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February 14, 2003

European anti-Americanism

This blog is becoming interactive! My friend Lars Hasselblad Torres sent me the following email, which I quote with his permission: "Hey peter, scouted out your blog today, and noted your irritation with European anti-war movement. Is it safe to say their anti-americanism, or is it their tactics to get in the way of Bush policy? Anyway, thought you might find 'of paradise and power: america and europe in the new world order' of interest: robert kagan lays out a hobbesian vs. kantian mood form each." Lars then followed up with a set of good references to the whole question of US-European relations, including this link to the Foreign Policy Association. To Lars' list, I would add Timothy Garten Ash's good New York Review piece that collects virulently anti-European comments by senior US officials. These are at least as inflammatory and unjustified as the anti-American comments that set me off.

I suppose my suspicions about European anti-Americanism were born a long time ago, especially in graduate school in England. There's a lot of bad faith and scapegoating on the European left: a desire to attribute bad things to the US when European countries are just as responsible. I also think that people on the European left tend to attribute undesirable features of American life to something intrinsic and cultural about us—for instance, "American individualism"—when the causes of our problems apply to them as well. Three examples:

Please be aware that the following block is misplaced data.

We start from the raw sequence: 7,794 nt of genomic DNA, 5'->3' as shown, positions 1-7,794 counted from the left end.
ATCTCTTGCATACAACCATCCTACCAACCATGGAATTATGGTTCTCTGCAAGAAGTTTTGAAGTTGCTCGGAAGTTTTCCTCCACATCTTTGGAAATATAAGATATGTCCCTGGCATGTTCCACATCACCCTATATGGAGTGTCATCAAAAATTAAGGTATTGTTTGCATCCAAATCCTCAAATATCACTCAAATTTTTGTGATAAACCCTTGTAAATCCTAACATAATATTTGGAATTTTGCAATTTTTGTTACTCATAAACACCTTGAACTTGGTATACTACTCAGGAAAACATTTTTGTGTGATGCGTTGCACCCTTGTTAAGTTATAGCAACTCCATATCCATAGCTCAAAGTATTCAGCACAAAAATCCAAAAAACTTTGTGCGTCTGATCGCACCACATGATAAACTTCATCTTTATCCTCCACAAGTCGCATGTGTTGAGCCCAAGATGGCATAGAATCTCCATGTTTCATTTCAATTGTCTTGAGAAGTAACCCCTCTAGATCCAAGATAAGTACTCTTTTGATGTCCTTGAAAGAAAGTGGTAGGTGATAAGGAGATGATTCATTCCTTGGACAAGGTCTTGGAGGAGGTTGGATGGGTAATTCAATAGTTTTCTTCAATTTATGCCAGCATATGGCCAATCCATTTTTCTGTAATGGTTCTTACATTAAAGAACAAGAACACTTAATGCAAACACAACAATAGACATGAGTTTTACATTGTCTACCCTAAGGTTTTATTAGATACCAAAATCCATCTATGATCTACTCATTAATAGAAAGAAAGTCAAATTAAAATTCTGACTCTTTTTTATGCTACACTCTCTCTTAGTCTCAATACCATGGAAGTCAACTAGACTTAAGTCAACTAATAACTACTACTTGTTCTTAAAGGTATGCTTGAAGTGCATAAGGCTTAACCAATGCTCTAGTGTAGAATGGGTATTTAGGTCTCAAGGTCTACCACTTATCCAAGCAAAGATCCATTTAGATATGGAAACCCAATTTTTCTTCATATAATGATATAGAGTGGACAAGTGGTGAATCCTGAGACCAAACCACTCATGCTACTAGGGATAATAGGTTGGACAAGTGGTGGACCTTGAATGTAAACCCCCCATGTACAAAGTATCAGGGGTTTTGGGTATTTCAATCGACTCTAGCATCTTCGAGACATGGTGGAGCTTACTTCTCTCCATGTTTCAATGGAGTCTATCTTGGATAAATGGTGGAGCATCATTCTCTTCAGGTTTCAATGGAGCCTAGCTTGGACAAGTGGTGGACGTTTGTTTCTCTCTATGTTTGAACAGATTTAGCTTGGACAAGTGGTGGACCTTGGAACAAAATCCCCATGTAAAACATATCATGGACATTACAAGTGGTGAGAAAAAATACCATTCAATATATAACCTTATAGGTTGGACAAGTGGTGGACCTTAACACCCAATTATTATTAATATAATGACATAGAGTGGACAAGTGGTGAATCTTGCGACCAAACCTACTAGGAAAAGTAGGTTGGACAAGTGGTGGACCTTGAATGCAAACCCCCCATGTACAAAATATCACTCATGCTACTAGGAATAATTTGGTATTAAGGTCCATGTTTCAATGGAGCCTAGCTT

Which brings us to the current debate about Iraq. I think the French and others are completely right that we should postpone an invasion and try to strengthen the inspections. But to what extent is this difference of opinion a result of a cultural gap between the Europeans (allegedly "from Venus") and the Americans ("from Mars")? The US has an offensive military capacity that the Europeans lack, singly and collectively. So perhaps the US must play bad cop in order to allow the Europeans to play good cop. Absent a military threat from the US, there would be no inspections, and the Saddam regime would go completely unchecked and unchallenged. This would be morally unacceptable to the European left, especially if European companies continued to do profitable business with Iraq. If this is right, then there are not different cultures on either side of the Atlantic. Rather, the West is one culture; it relies on a powerful military that happens to be headquartered in the USA.

None of which excuses the ham-handed and sometimes offensive way in which Rumsfeld and other Bushies handle diplomacy ....

Posted by peterlevine at February 14, 2003 04:29 PM